Faith Alliance for Climate Solutions

Our Work

program participants


Faith Alliance for Climate Solutions unites people of faith to develop local solutions to the climate crisis. We pursue four purposes in our work:

  • sound an ethical and spiritual call to address climate change;
  • encourage moral climate policies from a nonpartisan perspective;
  • enable congregations to do good works that protect our planet and its people;
  • empower congregations to become champions of change.

We work primarily on the local level, and occasionally on the state level, where we can have the greatest impact.

We work with people of faith. Faithful voices are valuable in the conversation on climate change, and faith-based action draws on a deep well of love for each other and the planet we share.

Our network includes Jewish, Muslim, Catholic, Mainline Protestant, Hindu, Unitarian Universalist, Society of Friends, and other traditions. Our work is done in Northern Virginia, with a primary policy focus on Fairfax County, the most populous jurisdiction in Virginia.


History of FACS 


The following is a list of Fairfax to Zero initiatives that were approved in the 2020 budget of the Board of Supervisors. FACS has been working hard to advocate for these initiatives and are proud and excited to see this follow through:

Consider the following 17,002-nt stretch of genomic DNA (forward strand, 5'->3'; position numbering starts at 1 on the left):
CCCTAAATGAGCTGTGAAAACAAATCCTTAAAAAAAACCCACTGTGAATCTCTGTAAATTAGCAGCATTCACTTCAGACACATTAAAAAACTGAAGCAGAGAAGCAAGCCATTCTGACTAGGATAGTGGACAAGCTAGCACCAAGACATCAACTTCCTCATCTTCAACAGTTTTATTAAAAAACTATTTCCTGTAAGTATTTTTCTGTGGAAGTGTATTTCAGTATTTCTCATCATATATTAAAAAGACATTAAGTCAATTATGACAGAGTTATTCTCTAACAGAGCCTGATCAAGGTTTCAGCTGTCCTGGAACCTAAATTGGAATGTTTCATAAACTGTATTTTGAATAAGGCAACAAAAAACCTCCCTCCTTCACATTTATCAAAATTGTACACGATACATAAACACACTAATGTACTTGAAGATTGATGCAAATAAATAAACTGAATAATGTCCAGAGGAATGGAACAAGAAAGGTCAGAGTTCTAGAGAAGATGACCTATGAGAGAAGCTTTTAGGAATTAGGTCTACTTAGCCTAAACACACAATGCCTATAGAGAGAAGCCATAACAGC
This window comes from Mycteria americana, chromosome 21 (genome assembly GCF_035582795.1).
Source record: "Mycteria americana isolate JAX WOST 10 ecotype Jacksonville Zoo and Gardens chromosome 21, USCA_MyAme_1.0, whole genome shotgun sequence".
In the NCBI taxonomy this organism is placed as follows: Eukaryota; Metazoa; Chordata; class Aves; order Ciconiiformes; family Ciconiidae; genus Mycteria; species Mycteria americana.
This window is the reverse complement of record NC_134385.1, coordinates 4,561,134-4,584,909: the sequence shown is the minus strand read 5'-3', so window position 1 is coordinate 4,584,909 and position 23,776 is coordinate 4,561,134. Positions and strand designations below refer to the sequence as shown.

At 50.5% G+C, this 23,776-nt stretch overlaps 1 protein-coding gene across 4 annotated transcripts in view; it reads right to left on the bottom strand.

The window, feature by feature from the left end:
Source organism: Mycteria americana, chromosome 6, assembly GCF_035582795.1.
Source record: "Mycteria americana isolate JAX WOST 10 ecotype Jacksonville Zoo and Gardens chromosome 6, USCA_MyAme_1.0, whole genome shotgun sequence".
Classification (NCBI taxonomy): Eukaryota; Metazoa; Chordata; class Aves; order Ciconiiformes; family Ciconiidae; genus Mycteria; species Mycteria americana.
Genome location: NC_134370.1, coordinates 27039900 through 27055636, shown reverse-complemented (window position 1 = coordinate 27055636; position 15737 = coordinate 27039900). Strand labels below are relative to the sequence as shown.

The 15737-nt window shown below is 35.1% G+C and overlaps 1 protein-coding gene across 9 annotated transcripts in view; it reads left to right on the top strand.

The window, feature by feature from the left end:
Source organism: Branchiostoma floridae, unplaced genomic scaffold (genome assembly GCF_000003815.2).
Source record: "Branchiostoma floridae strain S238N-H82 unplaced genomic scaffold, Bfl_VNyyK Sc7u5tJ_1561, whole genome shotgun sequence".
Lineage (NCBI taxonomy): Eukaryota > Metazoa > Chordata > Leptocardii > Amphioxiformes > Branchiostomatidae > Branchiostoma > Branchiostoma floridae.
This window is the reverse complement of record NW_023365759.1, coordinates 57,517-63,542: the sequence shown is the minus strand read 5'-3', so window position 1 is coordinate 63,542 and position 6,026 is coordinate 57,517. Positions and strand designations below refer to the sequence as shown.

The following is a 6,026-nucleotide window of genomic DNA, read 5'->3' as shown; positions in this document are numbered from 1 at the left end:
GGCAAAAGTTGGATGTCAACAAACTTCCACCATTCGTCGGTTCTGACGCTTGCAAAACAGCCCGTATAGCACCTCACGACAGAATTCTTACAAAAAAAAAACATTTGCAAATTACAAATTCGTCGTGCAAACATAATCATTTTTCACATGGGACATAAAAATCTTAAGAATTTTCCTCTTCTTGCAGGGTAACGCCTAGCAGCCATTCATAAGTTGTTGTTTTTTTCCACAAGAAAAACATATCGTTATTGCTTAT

• An increase in the budget for the Environmental Improvement Program
  • Funding for LED Streetlight Conversion 
  • Funding for EV charging station infrastructure 
  • Fairfax county’s CFO Joe Mondoro, presented his recommendation for an Office of Energy and Environment, with additional staffing, bringing the total number of staff to seven (up from 3!) 
  • There will be an amendment to the Capital Improvement Plan, which will include Chantilly High School, Thomas Jefferson High School and Mason Crest Elementary as three specific sites for solar projects in 2019!
  • The Fairfax County Board of Supervisors also approved the Fairfax Green Initiatives Board Matter, which lays out a comprehensive series of actions and follow up the county should take related to climate change – and refers to FACS among several of our partner local environmental partner organizations.